In 2006 The Nautical Archaeology Society and the MAT were awarded a grant from the Local Heritage Initiative to carry out a community based project at Forton Lake, Gosport, Hampshire.
The main aims of the project were to allow the local inhabitants of Gosport to research, record, and display their maritime heritage. At the same time the intention was to gather more information about the potential archaeological remains at Forton Lake, which at the time was limited to brief knowledge of the hulks in the area. A visual inspection and survey was undertaken by Ted Sutton in 1997, the results of which were placed with the Hampshire County Council Historic Environment Record.
2009 was the third and final season of fieldwork for the Forton Lake Archaeology Project which brought the MAT and the Nautical Archaeology Society together to investigate and record the substantial hulk remains within this tidal creek. Over the previous two years work was carried out in the field, in the archives and talking to local residents, to learn as much as possible about the sites and their history. Year three fieldwork was targeted at completing detailed site surveys and undertaking excavation on those sites believed to be the most significant.
One of the key aspects of this project has been the involvement of volunteers and students, many of whom are from the local community. They have been taught a range of survey and excavation techniques through a very hands-on, and often muddy, experience. Over the course of the project six vessels were subject to detailed survey, and excavation was carried out on two of the vessles.
The buried vessel at the eastern end of the lake, near the footbridge, provides just one example of the type of information being gathered. This site was located and initially surveyed in 2007. The remains demonstrated potentially interesting characteristics and excavation was undertaken to discover more. The excavation revealed the severed remains of the stern of a robustly constructed flat bottom vessel, most probably a Langstone Barge. The structure encountered proved to be unusual in that the frames were integrated into rebates cut into two large longitudinal timbers at the base of the port and starboard sides. Outer planking was then fastened to the frames by a combination of iron nails and treenails. This displays a form of construction not seen on any of the other hulks recorded at Forton Lake. Further research will hopefully lead to a better understanding of this type of vessel and its history.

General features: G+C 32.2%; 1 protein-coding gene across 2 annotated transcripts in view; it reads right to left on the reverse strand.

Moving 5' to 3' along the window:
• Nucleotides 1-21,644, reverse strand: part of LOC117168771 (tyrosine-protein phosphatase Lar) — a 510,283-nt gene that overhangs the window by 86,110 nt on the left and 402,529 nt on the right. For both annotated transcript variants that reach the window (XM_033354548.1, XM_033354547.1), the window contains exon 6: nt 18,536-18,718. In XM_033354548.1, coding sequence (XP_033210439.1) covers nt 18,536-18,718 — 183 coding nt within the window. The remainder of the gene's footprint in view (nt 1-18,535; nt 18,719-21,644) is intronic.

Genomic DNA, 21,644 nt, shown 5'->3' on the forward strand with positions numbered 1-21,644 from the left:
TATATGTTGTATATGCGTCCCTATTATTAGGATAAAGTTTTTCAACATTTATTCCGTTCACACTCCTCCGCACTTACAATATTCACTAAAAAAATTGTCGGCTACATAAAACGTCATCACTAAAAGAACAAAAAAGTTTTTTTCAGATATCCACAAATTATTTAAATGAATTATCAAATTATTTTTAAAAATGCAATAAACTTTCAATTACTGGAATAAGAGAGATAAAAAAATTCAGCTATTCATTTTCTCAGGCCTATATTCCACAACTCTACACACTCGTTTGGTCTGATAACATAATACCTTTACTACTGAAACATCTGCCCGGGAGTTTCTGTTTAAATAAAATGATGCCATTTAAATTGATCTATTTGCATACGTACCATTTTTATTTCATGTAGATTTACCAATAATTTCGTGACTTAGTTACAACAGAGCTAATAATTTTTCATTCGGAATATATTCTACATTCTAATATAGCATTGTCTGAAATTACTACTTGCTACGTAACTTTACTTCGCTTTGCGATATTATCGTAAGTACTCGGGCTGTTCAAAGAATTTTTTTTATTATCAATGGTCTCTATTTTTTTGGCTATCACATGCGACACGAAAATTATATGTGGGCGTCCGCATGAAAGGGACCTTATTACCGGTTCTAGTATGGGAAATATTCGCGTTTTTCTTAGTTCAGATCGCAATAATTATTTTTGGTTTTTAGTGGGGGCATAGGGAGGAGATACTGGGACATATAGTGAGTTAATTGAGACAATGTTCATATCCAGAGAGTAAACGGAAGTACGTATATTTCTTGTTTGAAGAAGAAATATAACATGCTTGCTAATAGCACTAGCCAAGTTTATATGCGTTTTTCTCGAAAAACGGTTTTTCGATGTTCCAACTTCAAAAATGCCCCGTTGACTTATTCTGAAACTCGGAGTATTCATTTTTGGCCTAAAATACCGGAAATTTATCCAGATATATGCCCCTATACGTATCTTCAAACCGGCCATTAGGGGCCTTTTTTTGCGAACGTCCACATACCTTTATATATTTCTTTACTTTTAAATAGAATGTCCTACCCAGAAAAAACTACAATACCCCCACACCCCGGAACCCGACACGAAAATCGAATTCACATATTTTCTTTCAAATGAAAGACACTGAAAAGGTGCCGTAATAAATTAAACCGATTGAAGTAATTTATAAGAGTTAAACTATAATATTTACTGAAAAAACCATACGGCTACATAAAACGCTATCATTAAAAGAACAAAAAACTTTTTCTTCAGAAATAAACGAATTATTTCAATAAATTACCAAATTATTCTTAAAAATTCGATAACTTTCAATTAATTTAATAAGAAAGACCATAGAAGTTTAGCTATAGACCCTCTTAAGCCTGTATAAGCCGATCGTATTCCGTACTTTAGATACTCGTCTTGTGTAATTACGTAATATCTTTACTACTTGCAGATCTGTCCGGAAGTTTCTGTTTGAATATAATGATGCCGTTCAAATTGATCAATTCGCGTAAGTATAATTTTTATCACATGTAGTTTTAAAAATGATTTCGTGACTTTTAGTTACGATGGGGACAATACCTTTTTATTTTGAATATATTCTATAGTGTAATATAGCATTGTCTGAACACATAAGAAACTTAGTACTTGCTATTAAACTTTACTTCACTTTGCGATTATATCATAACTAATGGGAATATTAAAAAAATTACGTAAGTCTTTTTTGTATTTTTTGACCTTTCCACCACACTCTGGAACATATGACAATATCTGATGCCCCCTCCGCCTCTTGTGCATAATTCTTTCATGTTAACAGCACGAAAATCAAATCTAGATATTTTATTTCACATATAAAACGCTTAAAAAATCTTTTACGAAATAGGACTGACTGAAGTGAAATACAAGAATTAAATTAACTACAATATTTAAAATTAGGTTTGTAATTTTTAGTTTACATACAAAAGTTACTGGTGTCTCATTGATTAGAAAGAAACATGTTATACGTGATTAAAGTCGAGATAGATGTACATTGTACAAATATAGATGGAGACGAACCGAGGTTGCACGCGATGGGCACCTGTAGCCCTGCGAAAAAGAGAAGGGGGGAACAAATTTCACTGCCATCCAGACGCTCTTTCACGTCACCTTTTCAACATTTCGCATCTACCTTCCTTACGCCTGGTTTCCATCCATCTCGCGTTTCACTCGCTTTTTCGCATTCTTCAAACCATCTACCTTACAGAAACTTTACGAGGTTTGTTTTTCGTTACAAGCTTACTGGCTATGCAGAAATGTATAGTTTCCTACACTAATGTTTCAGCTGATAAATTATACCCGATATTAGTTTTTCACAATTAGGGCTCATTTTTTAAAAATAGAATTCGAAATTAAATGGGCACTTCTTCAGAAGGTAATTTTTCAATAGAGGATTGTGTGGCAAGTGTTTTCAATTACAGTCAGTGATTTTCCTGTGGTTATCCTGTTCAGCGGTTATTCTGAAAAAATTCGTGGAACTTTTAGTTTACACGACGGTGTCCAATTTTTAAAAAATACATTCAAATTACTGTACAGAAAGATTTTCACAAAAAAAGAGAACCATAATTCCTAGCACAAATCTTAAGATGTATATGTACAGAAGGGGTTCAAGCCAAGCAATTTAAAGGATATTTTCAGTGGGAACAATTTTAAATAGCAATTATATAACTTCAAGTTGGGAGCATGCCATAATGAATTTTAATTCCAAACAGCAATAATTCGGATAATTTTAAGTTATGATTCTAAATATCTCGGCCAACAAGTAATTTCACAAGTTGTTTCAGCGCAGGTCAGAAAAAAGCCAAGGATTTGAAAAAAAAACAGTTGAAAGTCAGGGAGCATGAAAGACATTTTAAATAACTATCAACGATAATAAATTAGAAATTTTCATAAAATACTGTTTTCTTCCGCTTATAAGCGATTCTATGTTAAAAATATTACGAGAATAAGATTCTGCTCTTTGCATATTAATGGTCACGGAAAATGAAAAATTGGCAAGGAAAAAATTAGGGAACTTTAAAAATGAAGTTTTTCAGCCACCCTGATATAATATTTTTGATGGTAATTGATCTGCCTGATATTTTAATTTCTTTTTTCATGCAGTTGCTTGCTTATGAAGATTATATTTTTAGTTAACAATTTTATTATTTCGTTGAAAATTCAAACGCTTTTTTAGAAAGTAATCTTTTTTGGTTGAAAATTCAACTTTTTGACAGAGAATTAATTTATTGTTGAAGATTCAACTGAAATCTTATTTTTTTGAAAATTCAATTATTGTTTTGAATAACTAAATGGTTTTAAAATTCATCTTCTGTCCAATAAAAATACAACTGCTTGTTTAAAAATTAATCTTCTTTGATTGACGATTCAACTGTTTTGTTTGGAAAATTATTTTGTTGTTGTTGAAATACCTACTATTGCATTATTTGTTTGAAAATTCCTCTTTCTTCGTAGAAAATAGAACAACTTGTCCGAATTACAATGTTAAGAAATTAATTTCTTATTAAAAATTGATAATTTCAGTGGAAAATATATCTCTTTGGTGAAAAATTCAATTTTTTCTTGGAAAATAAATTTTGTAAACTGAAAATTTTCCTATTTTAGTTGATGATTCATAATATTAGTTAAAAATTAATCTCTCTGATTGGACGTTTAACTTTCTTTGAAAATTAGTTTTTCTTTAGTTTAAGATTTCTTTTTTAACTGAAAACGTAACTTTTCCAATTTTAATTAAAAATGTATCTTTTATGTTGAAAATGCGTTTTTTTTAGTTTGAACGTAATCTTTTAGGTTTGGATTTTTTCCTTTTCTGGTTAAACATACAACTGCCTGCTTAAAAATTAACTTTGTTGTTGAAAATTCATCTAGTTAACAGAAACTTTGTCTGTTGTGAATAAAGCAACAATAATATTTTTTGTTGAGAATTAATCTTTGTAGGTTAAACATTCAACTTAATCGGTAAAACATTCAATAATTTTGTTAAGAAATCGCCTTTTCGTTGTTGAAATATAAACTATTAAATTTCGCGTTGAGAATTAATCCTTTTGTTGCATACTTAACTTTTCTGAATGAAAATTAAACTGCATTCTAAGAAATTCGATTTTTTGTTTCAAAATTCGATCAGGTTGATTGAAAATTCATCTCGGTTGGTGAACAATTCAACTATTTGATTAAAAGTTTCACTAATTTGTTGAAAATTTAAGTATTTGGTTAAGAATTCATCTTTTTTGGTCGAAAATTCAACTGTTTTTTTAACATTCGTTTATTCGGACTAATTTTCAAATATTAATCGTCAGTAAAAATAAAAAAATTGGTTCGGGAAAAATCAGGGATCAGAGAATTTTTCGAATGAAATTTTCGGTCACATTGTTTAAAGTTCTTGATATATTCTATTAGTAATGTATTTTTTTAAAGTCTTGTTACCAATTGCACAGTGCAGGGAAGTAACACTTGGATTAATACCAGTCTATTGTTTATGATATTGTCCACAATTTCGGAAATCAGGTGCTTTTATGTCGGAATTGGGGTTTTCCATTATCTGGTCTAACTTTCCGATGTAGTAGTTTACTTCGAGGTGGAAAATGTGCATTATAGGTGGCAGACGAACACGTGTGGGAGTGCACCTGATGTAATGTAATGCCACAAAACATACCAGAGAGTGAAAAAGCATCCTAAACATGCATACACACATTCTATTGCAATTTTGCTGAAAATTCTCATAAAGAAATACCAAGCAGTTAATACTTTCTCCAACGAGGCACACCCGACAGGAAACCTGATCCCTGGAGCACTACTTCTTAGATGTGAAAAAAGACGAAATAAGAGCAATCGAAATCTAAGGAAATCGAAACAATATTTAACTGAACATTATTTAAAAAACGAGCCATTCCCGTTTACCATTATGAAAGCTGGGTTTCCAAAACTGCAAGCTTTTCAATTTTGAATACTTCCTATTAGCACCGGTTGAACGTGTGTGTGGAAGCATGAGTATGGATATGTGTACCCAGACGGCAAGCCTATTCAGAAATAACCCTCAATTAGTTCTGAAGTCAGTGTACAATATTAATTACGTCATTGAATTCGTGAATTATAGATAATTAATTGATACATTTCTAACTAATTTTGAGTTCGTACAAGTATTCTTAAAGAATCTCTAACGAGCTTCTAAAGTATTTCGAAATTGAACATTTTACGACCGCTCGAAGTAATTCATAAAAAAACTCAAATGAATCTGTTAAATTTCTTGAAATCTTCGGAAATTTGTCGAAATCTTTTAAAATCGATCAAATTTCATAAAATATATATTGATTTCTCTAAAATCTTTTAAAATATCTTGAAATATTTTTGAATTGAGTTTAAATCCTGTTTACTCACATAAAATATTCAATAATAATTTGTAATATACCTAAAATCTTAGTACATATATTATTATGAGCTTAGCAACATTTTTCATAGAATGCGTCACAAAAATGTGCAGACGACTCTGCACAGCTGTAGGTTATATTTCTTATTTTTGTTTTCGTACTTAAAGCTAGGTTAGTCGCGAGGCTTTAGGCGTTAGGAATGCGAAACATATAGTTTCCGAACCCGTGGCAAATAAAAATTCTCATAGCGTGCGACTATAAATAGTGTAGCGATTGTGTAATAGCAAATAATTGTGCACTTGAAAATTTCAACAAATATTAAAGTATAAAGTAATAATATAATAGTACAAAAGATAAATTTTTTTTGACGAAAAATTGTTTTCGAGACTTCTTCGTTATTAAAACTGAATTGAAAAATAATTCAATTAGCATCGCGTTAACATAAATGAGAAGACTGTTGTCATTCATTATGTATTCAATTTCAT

Allied to the practical based fieldwork has been a range of education and outreach components of the project. This has included the production of display boards which have been presented at a variety of locations in and around Gosport, and an accompanying project leaflet which has been widely distributed. Understanding the need to involve children with archaeology and their maritime heritage resulted in the development of sessions for school children where they could become a “Maritime Archaeologist for an Hour”. These have been highly popular and judging by the reactions may have encouraged some archaeologists of the future.
Forton Lake has been an exemplary project for demonstrating what can be achieved with a team of professional archaeologists working alongside volunteers. The enthusiasm of local residents wishing to know more about their maritime heritage and the keenness of students wanting to develop their skills has achieved significant results. There has been an impressive amount of archaeological data gathered, but also progress for wider objectives of improving understanding of conservation issues related to maritime heritage and enhancing the archaeological skill base of all those concerned.
The results from the project have been published in Forton Lake Archaeology Project – Forton’s Forgotten Fleet, available here. More detailed results of the Forton Lake Archaeological Project have been published as an academic monograph by the NAS. This hulk was also investigated as part of the Forgotten Wrecks of the First World War project, and the archaeological report for it can be found here.